Charge Port:Type 2
EV Cable Type:Type 2
Tailpipe Emissions:17g (CO2/km)
Battery Warranty:8 years or 100,000 miles

Charging Times (Overview)
Slow charging AC (3 kW – 3.6 kW):6 – 12 hours (dependent on size of EV battery & SOC)
Fast charging AC (7 kW – 22 kW):3 – 8 hours (dependent on size of EV battery & SoC)
Rapid charging AC (43 kW):0-80%: 20 mins to 60 mins (dependent on size of EV battery & SoC)
Rapid charging DC (50 kW+):0-80%: 20 mins to 60 mins (dependent on size of EV battery & SoC)
Ultra rapid charging DC (150 kW+):0-80% : 20 mins to 40 mins (dependent on size of EV battery & SoC)
Tesla Supercharger (120 kW – 250 kW):0-80%: up to 25 mins (dependent on size of EV battery & SoC)
  • Note 1: SoC: state of charge

Dimensions
Height (mm):1437
Width (mm):1850
Length (mm):4761
Wheelbase (mm):2872
Turning Circle (m):11.4
Boot Space (L):391

Volvo S60 Plug-in Hybrid (T8 AWD plug-in hybrid)
EV Battery Capacity:18.8 kWh
Pure Electric Range (WLTP):55.9 miles (combined)
Electric Energy Consumption:17.3 kWh/62 miles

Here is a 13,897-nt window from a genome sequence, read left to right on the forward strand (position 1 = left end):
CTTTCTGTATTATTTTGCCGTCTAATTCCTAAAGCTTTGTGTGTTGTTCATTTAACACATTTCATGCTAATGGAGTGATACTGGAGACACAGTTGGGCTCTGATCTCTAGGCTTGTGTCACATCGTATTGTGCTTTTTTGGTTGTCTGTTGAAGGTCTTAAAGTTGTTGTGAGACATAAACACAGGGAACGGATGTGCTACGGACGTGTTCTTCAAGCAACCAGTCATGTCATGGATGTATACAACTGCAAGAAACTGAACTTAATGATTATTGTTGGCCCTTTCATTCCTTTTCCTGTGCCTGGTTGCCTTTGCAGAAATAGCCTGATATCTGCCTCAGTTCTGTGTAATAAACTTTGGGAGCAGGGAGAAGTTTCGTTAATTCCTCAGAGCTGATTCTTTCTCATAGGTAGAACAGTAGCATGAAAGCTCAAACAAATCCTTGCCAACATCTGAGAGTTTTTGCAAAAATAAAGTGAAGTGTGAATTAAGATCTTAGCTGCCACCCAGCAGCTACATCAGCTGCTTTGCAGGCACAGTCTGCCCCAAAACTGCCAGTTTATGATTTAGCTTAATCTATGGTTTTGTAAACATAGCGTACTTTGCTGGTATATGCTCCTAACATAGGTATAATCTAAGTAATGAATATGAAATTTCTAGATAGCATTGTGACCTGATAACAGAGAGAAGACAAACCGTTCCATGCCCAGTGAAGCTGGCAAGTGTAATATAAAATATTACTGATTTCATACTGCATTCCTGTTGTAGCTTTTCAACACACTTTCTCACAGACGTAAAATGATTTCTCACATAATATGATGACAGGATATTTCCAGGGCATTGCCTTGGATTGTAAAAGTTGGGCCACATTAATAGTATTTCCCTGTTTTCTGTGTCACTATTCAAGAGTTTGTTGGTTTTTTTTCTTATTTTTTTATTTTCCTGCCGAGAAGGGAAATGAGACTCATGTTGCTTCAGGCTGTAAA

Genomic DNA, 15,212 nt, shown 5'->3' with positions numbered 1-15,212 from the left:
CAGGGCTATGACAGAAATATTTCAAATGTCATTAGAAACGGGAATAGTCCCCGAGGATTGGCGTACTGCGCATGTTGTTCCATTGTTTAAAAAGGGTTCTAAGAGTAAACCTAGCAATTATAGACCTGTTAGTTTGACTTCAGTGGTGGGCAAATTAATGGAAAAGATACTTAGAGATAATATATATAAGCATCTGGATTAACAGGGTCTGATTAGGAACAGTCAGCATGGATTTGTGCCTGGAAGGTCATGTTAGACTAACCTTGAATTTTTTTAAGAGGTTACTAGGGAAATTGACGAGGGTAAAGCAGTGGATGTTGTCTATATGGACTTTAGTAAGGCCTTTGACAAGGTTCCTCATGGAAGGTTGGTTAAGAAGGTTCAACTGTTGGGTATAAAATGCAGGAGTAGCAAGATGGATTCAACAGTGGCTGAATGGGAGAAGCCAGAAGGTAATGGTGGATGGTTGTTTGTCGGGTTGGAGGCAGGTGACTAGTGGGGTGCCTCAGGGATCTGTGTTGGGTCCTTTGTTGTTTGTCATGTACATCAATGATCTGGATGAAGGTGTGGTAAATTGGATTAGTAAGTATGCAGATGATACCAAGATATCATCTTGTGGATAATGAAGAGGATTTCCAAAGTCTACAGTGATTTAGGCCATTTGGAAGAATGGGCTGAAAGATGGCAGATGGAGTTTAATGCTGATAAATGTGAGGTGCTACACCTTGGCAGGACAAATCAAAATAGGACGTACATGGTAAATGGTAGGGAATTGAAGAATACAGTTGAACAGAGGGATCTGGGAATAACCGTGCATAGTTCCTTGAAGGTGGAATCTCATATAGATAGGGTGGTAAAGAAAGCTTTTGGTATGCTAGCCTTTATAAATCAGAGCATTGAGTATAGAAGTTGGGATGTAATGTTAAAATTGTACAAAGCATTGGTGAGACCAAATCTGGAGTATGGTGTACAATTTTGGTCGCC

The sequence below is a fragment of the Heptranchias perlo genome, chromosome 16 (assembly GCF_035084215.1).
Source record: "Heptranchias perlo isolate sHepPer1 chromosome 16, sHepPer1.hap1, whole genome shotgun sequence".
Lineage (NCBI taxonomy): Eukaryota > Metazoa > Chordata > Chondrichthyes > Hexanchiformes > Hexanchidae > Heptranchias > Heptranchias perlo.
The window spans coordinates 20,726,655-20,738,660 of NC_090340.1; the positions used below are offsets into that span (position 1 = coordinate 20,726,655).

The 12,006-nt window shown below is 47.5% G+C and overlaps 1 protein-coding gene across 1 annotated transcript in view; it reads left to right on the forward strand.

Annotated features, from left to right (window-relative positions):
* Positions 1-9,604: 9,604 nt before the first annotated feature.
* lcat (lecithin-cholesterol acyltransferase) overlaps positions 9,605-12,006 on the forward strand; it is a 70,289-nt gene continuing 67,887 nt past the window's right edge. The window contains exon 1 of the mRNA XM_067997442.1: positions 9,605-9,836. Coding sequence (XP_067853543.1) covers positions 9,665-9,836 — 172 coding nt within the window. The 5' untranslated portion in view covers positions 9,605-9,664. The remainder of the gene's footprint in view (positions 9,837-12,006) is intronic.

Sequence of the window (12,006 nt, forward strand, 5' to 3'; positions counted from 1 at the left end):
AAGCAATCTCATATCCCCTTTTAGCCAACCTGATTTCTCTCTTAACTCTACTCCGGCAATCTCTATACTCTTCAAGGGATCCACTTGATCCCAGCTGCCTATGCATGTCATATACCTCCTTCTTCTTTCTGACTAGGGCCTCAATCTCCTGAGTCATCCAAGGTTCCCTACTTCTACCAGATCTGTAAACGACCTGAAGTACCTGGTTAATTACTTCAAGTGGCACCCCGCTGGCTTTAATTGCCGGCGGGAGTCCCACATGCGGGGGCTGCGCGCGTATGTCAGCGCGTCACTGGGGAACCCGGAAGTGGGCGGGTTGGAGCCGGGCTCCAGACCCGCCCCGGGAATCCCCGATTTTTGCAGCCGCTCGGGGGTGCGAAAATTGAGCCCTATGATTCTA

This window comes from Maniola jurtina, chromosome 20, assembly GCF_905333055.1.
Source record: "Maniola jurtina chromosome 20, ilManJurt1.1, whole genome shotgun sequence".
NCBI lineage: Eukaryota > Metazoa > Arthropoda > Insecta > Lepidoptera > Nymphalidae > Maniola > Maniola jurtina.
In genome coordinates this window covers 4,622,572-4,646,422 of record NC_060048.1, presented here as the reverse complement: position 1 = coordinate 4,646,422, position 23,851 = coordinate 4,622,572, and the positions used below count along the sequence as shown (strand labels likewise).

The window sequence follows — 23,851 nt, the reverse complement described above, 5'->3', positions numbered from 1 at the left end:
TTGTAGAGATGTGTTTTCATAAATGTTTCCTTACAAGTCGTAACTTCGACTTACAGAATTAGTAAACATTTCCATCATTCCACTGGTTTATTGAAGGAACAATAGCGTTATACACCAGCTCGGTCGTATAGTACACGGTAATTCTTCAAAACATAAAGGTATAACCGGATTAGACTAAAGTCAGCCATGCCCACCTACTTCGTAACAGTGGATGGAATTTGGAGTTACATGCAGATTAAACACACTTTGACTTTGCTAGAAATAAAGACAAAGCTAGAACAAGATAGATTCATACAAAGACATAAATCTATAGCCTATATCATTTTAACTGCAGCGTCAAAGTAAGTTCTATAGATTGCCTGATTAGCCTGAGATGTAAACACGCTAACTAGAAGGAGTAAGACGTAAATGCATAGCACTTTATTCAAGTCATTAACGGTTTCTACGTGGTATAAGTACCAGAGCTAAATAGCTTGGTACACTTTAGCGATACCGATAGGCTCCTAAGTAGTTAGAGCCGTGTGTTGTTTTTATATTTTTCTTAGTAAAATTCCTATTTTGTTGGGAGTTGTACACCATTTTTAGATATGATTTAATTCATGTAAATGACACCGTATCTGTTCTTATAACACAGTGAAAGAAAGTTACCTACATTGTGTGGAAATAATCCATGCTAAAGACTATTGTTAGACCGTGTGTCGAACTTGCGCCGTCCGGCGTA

Fuel Consumption (mpg):403.5 (combined)
Charging:DC charging not available. Onboard charger: 3.6 kW AC (0% – 100%: 5 hrs)
Top Speed:112 mph
0-62 mph:4.6 seconds
Drive:All-wheel drive (AWD)
Electric Motor (kW):N/A
Horsepower (hp):455
Torque (Nm):400
Transmission:Automatic
Seats:5
Doors:4
Gross Vehicle Weight (kg):2,500
Colours:8
NCAP Safety Rating:Five-Star

India Electric Vehicle (EV) Market


India, like many other countries, is well positioned to benefit from the shift to zero-tailpipe emission electric driving. Road transportation is a major contributor to air pollution (over 30%), choking our towns, cities and villages across India. Diesel vehicles, in particular, diesel trucks and diesel buses, are significant sources for tailpipe emissions. But given the rise in the standard of living, since liberalisation, the demand for privately owned passenger cars has increased at an unprecedented pace, further worsening the air quality. India has more than 3 crores (30 million) cars releasing tailpipe emissions on its roads!